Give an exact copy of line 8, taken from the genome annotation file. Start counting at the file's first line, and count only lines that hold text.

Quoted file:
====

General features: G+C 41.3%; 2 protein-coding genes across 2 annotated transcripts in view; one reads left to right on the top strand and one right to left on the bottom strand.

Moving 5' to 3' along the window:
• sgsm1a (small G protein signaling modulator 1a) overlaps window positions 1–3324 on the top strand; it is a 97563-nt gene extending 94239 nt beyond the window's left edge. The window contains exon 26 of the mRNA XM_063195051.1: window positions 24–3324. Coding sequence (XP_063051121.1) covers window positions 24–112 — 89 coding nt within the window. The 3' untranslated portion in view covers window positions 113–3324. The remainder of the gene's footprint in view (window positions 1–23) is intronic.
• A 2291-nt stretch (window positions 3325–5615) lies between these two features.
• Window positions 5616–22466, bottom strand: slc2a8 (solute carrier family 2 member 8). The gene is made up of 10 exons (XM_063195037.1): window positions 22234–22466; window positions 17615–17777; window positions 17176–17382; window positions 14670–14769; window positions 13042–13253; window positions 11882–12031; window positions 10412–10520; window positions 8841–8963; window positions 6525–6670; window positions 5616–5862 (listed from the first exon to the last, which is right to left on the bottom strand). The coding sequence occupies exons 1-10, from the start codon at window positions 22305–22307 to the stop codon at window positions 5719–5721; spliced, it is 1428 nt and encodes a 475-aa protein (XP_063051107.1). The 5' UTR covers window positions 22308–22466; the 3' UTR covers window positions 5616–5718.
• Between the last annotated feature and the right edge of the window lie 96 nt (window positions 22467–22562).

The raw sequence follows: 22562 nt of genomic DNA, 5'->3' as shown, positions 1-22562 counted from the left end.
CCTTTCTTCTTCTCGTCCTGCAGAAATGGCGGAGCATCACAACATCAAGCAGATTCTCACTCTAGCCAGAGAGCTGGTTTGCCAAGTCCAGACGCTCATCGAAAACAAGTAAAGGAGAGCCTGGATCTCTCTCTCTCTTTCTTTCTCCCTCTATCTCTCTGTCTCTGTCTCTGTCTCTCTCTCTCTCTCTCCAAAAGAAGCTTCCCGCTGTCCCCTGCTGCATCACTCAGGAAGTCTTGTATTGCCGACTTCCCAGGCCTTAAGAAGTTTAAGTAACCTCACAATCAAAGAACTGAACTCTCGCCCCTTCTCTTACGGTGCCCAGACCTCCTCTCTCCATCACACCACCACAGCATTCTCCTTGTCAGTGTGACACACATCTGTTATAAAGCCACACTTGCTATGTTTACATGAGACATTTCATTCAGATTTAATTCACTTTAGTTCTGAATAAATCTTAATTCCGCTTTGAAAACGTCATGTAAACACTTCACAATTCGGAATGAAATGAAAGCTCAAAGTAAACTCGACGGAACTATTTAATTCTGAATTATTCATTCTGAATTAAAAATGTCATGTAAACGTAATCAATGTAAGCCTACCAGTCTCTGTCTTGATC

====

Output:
CCTTTCTTCTTCTCGTCCTGCAGAAATGGCGGAGCATCACAACATCAAGCAGATTCTCACTCTAGCCAGAGAGCTGGTTTGCCAAGTCCAGACGCTCATCGAAAACAAGTAAAGGAGAGCCTGGATCTCTCTCTCTCTTTCTTTCTCCCTCTATCTCTCTGTCTCTGTCTCTGTCTCTCTCTCTCTCTCTCCAAAAGAAGCTTCCCGCTGTCCCCTGCTGCATCACTCAGGAAGTCTTGTATTGCCGACTTCCCAGGCCTTAAGAAGTTTAAGTAACCTCACAATCAAAGAACTGAACTCTCGCCCCTTCTCTTACGGTGCCCAGACCTCCTCTCTCCATCACACCACCACAGCATTCTCCTTGTCAGTGTGACACACATCTGTTATAAAGCCACACTTGCTATGTTTACATGAGACATTTCATTCAGATTTAATTCACTTTAGTTCTGAATAAATCTTAATTCCGCTTTGAAAACGTCATGTAAACACTTCACAATTCGGAATGAAATGAAAGCTCAAAGTAAACTCGACGGAACTATTTAATTCTGAATTATTCATTCTGAATTAAAAATGTCATGTAAACGTAATCAATGTAAGCCTACCAGTCTCTGTCTTGATC